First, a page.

I’ve been so busy lately that most of the reading I do are things I spot on Pinterest. And I tend to pin more than I read. I’m not the only, right?
That left me with the questions of what in the world should I review for our very first book review?
How about the book I’ve been telling everyone about that’s inspired crazy thoughts about doing a PhD? Yeah, it’s that good. And no, I’m not going to start a PhD. Well, not right now anyway. Moving on…
Can parenting help build better brains?
The Science of Parenting (second edition) by Margot Sunderland has been my favourite book for the last couple of months. Oh, this confused me so let me warn you. The book is also known as What Every Parent Needs to know.
It’s not your run of the mill parenting book. It has some suggestions for some common parenting challenges, but it is so much more than strategies.
It’s about understanding. Understanding your infant, understanding your toddler, and understanding how you fit in with the creation of the world’s future adults. That might sound like a strong statement, but pick up the book for yourself, and you’ll see I’m not exaggerating. Incredibly excited, yes. But not exaggerating. Well, I don’t think I am.
As most of the books we will be reviewing here on My Joyful Parenting, The Science of Parenting is a non-fiction book and it’s about, well, parenting. One of the things that makes this book so different from others is that it’s about the neurobiology of parenting. Simply put, it helps us understand brain development in our tiny humans from birth onwards, and how parenting helps shape the development of the brain
I’m not ashamed to admit it; I’m a neuropsychology geek. When I was doing my undergraduate psychology degree, I wanted to become a neuropsychologist. I changed my mind when I found out just how long that would take. A researcher, and then a mental health clinician, was more up my street.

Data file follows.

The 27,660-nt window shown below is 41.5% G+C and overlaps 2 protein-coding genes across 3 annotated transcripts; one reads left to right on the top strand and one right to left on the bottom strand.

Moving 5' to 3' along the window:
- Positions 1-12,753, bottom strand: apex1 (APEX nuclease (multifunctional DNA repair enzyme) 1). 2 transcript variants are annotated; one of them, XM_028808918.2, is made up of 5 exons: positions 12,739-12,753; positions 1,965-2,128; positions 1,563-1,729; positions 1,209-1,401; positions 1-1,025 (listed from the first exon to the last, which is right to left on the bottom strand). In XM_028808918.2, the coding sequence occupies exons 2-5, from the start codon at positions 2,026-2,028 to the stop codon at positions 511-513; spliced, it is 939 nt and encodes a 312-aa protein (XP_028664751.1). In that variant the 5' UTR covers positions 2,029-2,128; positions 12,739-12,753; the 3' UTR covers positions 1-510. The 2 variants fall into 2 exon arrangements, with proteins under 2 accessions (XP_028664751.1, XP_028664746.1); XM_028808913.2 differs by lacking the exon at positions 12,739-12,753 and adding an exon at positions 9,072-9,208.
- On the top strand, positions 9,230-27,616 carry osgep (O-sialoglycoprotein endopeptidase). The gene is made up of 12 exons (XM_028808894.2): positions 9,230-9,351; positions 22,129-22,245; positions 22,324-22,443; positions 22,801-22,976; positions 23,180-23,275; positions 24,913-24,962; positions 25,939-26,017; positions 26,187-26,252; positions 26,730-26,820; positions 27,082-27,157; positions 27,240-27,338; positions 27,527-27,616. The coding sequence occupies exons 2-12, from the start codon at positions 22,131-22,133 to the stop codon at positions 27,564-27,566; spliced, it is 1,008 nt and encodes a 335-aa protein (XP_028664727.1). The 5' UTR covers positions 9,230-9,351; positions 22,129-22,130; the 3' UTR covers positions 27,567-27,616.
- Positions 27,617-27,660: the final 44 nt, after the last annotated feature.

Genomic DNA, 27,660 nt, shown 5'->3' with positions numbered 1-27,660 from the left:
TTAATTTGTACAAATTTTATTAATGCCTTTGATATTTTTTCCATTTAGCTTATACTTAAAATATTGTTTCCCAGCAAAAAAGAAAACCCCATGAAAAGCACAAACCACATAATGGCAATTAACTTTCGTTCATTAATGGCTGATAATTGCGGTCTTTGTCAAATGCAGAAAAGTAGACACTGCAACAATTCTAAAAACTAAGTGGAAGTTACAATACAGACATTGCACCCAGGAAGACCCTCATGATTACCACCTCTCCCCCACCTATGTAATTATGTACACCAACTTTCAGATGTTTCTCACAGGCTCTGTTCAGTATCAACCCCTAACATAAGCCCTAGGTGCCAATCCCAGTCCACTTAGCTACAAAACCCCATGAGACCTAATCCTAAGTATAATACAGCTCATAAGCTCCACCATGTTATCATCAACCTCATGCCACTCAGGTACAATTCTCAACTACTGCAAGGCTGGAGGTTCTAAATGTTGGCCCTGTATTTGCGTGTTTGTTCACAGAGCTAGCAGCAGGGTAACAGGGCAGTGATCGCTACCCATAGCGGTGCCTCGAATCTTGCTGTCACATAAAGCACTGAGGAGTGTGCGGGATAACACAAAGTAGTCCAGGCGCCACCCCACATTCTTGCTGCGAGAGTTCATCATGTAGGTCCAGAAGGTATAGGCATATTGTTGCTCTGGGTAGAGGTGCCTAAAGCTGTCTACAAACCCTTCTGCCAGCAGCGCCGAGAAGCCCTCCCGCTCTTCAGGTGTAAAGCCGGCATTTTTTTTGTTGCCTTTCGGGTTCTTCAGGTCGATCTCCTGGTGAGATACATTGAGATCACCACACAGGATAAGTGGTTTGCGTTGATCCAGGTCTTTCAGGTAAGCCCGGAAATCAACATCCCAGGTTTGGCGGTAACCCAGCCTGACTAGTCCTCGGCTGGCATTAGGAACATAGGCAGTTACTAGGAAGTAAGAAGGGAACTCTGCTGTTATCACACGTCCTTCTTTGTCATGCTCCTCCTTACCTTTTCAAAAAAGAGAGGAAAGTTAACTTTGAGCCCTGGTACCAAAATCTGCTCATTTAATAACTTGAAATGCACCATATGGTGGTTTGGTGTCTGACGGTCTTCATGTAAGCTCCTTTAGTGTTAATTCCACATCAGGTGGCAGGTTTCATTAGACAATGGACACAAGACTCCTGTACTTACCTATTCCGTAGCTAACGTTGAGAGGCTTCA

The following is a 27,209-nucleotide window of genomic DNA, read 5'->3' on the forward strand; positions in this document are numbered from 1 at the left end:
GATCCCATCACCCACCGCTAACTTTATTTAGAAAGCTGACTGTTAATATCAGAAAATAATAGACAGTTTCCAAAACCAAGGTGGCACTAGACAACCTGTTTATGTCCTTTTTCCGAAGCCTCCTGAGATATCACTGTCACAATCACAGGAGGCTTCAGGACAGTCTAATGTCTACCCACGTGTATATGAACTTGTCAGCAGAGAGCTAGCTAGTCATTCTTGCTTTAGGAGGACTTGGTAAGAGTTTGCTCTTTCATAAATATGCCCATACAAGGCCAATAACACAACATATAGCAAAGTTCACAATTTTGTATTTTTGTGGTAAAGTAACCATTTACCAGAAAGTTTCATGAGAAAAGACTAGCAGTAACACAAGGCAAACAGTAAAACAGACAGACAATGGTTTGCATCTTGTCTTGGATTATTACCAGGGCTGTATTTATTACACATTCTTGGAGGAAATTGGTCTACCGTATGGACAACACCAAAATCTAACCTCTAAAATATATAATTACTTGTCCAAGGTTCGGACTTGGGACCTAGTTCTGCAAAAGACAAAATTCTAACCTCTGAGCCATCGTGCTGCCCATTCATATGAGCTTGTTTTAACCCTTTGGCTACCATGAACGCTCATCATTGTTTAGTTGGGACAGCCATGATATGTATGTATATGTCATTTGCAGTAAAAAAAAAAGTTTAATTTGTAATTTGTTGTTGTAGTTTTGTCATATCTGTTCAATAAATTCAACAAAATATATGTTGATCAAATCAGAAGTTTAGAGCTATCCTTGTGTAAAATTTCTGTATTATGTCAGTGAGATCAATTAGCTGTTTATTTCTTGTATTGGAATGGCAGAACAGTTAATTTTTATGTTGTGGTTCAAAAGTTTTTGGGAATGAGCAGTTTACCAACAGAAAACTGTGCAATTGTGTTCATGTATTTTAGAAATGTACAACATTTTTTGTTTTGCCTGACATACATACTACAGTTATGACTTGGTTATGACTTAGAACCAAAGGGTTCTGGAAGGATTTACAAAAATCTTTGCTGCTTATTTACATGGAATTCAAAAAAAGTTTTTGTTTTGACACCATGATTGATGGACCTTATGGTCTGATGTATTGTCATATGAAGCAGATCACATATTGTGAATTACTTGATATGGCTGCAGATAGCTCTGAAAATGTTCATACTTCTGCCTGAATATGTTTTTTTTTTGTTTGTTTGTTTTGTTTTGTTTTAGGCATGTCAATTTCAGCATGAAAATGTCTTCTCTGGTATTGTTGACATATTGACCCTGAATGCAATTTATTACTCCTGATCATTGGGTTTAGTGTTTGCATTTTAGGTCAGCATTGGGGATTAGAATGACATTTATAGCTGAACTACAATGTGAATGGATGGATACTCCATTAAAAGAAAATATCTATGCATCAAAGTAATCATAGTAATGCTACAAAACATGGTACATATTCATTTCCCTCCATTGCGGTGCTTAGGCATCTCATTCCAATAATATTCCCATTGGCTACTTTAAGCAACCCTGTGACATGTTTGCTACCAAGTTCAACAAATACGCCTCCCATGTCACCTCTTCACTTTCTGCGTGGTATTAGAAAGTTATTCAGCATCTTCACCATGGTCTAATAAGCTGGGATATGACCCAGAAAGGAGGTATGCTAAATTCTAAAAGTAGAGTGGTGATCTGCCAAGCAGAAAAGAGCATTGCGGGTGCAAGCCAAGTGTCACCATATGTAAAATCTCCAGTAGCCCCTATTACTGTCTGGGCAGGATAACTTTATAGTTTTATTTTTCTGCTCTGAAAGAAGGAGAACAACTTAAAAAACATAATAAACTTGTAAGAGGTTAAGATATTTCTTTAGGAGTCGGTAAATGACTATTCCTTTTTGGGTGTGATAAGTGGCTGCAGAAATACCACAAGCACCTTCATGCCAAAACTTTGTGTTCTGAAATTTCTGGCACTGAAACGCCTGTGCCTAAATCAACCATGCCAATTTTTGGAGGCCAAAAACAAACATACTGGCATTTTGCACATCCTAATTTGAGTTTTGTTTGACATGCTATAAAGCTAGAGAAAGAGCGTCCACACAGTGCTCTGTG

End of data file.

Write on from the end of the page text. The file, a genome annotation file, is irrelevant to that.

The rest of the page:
Neurobiology research tells us yes, the way we parent can help our children’s future well-being and increase their chances of maintaining positive mental health.
I’ve learned a lot about the brain over the years, but I still managed to gain loads from this book. This book explained things I already know and so much more.
What blew me away was that it was easy to understand and worded in such a way that made sense. I love how it describes the groupings of parts of the brain into different systems. When you think about your child’s behaviour in terms of the alarm system (rage, fear, panic/grief), and the three calm and well-being systems (care, seeking and play), it helps put things into perspective and clarify what sort of parenting strategies you’re going to use.
The Science of Parenting covers how the brain develops and ways to parent so that children grow the best brains they possibly can. It also explains common aspects of raising children, like sleep, behaviour that challenge us, discipline, and how to build a positive relationship with your child. It also covers looking after yourself.
It’s not just information about brains, and so on, it also has suggestions and strategies. All of these things help you raise happy, healthy, successful and well-balanced adults.
Another thing I love about this book is that it is full of beautiful illustrations, case studies, and little quotes that explain certain essential aspects discussed. You can put it down and pick it up without getting lost. I don’t know about you, but that’s an important factor for me. With two children, home education, my CalmFamily work, my writing, and a million other projects I’m working on, I need to be able to dip in and out of a book and not get so confused when I pick it up that I either a) read it over again from the start or b) abandon it.
I don’t know what else to say but read it. It’s not just for those ‘gentle parents’ or those that practice ‘attachment parenting’. It’s a book for every parent who wants to understand their baby, toddler and child better, and respond to them in such a way that increases the chances that they’ll become the fantastic adults we dream our children to be.
If that’s you, then what are you waiting for? Read it! Then let me know your thoughts! What did you like or dislike? Has it made you change any of your parenting behaviours?
Leave us a comment below. I can’t wait to hear what you have to say!